In case you missed it, July 9th 2011 is the date a new country is welcomed into the world.
Back in February, southern Sudan voted overwhelmingly in favor of independence from Sudan, with 99% of the population opting to split Africa’s biggest country in two.
F**k it, we'll do it live!
Our biggest ever edition of TNW Conference is fast approaching! Join 10,000 tech leaders this May in Amsterdam.
This Saturday the Republic of South Sudan will be born, and this will raise a number of practical issues for the country. Think about it – currency, stamps, passports, diplomatic relations and a whole new infrastructure all have to be considered when any new nation is born.
Then, of course, there’s the issue of domain names. Any country in the 21st century needs its own country code top-level domain (ccTLD), and Sudan already has .sd in the bag, so the Republic of South Sudan has a problem on its hands.
Countries essentially have the pick of any two letters within their name, and there aren’t many remaining that begin with ‘s’. The Soviet Union has .su already (even though it no longer exists as a group of countries), which means the only obvious one that isn’t already taken is .ss.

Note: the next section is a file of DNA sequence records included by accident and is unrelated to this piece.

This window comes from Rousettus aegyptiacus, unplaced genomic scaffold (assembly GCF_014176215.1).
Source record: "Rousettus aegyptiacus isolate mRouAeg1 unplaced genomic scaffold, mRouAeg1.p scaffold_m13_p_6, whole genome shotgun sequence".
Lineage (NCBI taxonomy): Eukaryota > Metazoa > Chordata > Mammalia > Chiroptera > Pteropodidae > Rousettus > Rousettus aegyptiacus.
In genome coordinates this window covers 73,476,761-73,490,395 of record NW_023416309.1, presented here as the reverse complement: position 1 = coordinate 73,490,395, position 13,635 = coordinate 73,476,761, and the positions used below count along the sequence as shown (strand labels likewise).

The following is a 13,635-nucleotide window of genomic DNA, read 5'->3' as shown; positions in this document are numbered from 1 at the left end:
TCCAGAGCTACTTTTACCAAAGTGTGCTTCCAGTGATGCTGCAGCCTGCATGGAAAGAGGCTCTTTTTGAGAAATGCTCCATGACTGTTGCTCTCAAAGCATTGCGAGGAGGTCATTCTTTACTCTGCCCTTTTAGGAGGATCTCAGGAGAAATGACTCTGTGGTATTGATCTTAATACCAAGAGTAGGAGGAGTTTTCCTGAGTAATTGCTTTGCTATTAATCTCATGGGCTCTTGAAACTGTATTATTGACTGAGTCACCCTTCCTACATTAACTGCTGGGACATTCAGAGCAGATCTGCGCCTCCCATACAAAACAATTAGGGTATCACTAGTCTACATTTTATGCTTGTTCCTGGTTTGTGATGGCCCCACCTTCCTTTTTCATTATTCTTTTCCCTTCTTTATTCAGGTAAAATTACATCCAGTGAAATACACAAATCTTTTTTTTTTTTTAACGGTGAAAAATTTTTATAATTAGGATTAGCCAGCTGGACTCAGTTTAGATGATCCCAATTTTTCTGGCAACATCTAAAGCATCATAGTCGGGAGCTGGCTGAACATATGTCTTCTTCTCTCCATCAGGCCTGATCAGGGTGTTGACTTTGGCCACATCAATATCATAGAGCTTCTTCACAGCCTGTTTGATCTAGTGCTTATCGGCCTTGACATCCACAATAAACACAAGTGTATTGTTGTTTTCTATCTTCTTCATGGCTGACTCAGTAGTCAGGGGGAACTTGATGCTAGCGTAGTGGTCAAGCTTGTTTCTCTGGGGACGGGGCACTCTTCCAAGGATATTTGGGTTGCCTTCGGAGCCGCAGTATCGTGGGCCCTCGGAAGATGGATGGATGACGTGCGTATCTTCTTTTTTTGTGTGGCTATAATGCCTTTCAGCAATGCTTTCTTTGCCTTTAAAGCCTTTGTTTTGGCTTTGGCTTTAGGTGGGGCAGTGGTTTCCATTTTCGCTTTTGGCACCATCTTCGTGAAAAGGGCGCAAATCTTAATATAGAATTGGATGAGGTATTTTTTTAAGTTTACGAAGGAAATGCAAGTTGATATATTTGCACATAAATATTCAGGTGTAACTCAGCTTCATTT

Indeed, this is the ccTLD that South Sudan would like, but it’s unlikely to be allocated it by the International Organization for Standardization (ISO). The reason is that .ss has very negative connotations elsewhere. Stephen Lugga, a local official, told Reuters last week:
“We want our domain name to be ‘.ss’ for ‘South Sudan’, but people are telling us ‘SS’ has an association in Europe with Nazis. We have applied for it anyway.”
South Sudan will be in a bit of a predicament if .ss is turned down. Even if we get a little creative with the country’s name, and use ‘.rs’ as in ‘Republic of South Sudan’, this is already taken by Serbia. And .sn is taken by Senegal. In fact, all feasible letter configurations from the country’s name are already taken.
Arabic and English are the official languages of Sudan at present, so it may be fine to opt for a non-Latin script ccTLD in Arabic, something that is now becoming increasingly popular.
But given that English is the lingua franca of the World Wide Web, it seems the new nation already has quite a dilemma on its hands.